The shop, which looks more like an art installation than a store, attracted huge crowds but closed after two weekends in October 2019. The EUIPO said it was “clear that Banksy did not have any intention of using the trademark when he filed it, “and that in 2019 the goods he sold “were created and being sold solely” as an attempt not to lose the trademark.
Banksy, as much a social critic and satirist as an artist, said in his 2005 book, Wall and Piece, that “copyright is for losers.” (See IP CloseUp for more background.) His failed attempt to protect “Flower Thrower” from unauthorized use may have made him a trademark loser, but only in a manner of speaking. Banksy is keenly aware that the value of notoriety. He wins even when he loses if the controversy is sufficiently intriguing. His riffing on the art and IP worlds is serious but cannot be taken too seriously. (Banksy apparently is attempting to mark Gross Domestic Product but neglected to do so for its tagline,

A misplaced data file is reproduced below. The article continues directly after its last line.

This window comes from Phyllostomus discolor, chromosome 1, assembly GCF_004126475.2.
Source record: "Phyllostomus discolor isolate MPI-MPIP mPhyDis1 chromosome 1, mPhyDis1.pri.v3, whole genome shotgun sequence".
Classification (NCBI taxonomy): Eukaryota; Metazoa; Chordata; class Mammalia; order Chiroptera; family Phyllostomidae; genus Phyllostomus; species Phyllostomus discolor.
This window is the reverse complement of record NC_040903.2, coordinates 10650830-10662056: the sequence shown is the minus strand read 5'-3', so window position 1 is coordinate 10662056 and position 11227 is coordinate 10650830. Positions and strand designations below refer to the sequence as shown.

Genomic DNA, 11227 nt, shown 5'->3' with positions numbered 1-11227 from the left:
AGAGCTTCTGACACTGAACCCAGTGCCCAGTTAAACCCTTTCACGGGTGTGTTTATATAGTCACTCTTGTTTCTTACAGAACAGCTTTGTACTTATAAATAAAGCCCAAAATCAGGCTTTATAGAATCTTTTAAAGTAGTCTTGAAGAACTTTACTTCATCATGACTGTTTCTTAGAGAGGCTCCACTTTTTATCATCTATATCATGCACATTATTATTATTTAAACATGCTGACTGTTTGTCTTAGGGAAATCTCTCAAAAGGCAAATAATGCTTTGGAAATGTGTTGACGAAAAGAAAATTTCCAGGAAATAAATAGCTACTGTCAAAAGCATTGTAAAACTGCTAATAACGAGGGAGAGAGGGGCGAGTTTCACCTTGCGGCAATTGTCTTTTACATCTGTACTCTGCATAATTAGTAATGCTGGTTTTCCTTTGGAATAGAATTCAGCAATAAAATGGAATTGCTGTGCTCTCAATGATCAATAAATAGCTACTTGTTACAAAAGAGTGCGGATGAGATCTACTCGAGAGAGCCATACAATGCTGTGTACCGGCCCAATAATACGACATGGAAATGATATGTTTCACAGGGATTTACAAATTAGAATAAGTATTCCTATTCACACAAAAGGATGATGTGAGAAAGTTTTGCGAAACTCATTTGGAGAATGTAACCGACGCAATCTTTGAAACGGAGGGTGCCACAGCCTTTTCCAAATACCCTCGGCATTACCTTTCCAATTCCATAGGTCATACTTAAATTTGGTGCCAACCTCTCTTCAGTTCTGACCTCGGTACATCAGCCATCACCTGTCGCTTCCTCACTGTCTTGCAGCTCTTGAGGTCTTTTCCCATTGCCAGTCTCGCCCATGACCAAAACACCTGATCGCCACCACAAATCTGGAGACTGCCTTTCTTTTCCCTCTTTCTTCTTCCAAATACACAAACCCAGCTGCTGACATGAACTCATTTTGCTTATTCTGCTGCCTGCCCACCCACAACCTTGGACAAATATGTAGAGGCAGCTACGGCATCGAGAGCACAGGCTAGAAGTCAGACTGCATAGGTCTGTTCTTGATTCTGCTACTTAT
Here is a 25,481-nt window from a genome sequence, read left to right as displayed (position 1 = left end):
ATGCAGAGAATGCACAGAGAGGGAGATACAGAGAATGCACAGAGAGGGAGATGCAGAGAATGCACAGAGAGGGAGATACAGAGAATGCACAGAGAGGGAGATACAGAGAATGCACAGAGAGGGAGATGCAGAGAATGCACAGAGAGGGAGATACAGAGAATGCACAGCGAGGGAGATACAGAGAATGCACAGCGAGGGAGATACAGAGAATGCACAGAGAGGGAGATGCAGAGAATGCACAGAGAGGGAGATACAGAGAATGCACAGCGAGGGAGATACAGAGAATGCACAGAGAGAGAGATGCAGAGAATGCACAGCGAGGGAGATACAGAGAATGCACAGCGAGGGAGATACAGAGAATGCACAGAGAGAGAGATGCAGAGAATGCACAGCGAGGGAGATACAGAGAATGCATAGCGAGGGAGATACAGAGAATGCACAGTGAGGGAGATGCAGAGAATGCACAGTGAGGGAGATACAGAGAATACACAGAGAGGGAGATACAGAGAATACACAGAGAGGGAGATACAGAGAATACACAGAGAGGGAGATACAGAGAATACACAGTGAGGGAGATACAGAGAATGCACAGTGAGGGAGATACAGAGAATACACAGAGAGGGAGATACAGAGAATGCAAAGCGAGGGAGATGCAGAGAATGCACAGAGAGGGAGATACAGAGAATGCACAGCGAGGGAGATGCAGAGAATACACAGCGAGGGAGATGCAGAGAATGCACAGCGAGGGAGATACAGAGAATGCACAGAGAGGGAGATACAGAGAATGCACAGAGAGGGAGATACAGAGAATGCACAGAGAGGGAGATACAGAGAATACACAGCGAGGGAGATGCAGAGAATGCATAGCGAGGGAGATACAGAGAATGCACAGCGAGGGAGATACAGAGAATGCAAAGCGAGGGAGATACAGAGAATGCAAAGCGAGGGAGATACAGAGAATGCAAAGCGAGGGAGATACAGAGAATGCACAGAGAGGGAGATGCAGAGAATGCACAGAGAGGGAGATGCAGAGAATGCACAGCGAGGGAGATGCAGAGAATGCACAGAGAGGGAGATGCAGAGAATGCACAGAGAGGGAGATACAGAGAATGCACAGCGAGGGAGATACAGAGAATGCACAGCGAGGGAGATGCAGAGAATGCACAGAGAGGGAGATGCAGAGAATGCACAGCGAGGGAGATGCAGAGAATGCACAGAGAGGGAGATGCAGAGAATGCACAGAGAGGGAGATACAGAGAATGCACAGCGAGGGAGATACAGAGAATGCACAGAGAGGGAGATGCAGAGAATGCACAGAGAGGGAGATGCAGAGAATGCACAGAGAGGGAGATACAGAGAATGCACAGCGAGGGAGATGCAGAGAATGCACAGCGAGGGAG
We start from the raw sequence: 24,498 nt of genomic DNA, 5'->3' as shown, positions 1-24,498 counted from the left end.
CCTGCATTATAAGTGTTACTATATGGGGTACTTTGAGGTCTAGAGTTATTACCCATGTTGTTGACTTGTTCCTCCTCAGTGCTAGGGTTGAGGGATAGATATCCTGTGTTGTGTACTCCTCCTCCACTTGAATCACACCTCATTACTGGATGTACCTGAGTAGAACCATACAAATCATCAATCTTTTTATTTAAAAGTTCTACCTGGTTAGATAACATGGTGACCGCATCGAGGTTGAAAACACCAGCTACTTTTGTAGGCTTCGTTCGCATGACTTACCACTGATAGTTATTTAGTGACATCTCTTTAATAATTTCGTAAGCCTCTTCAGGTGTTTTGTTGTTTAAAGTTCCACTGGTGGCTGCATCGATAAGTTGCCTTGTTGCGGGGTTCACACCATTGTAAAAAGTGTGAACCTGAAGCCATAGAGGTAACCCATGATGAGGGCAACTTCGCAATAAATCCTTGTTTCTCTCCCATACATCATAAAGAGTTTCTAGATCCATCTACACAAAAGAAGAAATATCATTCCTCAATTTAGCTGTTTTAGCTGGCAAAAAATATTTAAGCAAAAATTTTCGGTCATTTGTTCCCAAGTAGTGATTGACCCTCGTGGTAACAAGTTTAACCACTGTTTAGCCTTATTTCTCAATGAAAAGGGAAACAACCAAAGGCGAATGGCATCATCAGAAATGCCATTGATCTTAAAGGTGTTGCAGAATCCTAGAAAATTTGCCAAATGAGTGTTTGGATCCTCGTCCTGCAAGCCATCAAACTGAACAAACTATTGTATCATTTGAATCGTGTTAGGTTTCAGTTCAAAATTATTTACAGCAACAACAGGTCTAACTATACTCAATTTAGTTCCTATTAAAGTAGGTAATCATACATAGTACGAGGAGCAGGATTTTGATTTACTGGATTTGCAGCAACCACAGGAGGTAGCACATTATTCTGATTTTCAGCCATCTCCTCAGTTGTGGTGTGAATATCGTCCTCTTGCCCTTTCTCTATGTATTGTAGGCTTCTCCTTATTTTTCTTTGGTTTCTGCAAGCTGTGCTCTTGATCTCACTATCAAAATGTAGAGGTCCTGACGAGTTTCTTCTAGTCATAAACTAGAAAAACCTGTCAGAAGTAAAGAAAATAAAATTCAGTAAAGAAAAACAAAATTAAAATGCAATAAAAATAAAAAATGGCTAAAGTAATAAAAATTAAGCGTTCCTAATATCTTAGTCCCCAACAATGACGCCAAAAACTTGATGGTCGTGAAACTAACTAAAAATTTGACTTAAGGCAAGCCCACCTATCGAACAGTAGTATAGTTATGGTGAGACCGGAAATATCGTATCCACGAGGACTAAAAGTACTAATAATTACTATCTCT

Arts lawyer Mark Stephens, who has advised him, said at the time: “Banksy is in a difficult position because he doesn’t produce his own range of shoddy merchandise and the law is quite clear – if the trademark holder is not using the mark then it can be transferred to someone who will.” (I do not believe the law requires the merchandise to be shoddy for legal purposes, but I could be wrong.)
Drawing the Line: Trademark vs. Copyright